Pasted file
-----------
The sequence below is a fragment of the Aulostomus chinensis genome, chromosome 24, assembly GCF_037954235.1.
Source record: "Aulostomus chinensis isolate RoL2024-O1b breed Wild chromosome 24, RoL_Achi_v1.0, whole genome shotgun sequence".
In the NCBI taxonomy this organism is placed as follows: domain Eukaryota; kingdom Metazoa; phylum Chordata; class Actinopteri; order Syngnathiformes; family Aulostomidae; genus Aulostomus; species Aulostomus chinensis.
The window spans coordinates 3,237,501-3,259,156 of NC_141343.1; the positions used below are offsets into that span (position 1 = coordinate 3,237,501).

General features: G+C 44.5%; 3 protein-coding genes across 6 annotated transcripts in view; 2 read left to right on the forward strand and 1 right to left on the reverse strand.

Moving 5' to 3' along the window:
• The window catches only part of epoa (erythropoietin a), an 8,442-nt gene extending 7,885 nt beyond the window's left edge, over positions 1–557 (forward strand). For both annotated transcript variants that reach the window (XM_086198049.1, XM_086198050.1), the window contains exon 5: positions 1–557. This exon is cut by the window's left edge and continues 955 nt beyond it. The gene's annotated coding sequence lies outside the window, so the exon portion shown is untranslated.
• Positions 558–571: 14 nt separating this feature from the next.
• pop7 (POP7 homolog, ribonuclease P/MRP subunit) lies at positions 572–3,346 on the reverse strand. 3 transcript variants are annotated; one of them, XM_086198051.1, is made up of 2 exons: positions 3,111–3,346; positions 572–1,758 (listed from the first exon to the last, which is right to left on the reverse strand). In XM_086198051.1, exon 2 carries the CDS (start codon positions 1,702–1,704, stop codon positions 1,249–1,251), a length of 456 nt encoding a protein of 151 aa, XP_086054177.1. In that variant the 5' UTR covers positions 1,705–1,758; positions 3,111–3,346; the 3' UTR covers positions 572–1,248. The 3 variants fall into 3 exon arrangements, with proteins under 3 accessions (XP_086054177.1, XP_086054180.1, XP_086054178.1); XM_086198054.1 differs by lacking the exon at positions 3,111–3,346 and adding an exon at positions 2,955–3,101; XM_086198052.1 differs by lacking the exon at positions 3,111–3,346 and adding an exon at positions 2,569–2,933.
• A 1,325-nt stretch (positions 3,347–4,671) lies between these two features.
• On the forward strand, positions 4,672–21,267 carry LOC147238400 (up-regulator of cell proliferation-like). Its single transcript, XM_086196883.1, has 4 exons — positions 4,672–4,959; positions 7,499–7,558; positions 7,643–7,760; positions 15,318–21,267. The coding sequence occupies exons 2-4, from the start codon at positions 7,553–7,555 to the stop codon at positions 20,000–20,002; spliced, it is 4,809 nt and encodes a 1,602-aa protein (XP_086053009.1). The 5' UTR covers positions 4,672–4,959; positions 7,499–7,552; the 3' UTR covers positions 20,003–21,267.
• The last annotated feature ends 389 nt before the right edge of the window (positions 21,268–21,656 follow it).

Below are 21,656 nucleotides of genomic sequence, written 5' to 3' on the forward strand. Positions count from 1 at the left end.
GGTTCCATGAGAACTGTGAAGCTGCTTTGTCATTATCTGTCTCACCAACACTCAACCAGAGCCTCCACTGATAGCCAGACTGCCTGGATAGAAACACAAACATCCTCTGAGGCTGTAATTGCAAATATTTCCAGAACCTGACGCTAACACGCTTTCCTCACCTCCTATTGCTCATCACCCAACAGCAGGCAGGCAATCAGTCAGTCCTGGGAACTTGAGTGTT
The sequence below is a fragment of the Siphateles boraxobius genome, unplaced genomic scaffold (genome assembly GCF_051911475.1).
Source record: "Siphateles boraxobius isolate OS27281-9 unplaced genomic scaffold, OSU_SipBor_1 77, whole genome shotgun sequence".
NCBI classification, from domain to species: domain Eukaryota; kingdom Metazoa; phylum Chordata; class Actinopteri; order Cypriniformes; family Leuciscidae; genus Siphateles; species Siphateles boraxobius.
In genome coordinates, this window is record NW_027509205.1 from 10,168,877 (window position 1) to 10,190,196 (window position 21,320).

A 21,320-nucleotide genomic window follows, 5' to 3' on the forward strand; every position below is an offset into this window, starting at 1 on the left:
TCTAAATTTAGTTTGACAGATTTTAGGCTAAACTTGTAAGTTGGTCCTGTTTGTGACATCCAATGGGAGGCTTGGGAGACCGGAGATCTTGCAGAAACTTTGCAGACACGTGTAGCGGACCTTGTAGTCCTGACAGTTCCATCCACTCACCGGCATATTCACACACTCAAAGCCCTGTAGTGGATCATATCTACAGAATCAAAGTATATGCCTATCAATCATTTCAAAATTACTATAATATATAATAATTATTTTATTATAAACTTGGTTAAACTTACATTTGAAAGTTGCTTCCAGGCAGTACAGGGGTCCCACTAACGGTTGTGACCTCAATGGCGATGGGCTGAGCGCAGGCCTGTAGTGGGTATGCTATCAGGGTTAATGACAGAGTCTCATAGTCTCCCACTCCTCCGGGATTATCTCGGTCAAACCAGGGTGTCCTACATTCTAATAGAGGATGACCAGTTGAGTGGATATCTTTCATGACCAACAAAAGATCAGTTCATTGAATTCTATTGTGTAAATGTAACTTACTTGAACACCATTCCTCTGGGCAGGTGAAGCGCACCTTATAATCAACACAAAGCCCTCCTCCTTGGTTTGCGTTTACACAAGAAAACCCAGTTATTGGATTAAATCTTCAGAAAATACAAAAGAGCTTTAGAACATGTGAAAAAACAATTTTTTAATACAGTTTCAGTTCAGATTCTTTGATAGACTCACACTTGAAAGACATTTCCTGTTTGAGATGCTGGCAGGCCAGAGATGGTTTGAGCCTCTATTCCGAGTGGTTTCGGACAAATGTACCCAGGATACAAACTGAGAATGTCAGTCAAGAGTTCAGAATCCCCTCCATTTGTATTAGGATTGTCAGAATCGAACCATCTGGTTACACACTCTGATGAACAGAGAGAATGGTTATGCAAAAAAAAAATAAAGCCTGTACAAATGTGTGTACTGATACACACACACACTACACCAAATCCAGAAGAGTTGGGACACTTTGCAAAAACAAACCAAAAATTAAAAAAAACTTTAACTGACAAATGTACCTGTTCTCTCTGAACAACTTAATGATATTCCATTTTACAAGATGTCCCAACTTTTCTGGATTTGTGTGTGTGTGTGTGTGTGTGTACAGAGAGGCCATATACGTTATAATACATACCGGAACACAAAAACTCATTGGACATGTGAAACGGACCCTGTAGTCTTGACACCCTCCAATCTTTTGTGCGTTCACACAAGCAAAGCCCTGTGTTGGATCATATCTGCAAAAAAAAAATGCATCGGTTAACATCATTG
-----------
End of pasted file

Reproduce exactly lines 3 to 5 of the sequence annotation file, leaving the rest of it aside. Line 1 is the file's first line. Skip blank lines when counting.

In the NCBI taxonomy this organism is placed as follows: domain Eukaryota; kingdom Metazoa; phylum Chordata; class Actinopteri; order Syngnathiformes; family Aulostomidae; genus Aulostomus; species Aulostomus chinensis.
The window spans coordinates 3,237,501-3,259,156 of NC_141343.1; the positions used below are offsets into that span (position 1 = coordinate 3,237,501).

General features: G+C 44.5%; 3 protein-coding genes across 6 annotated transcripts in view; 2 read left to right on the forward strand and 1 right to left on the reverse strand.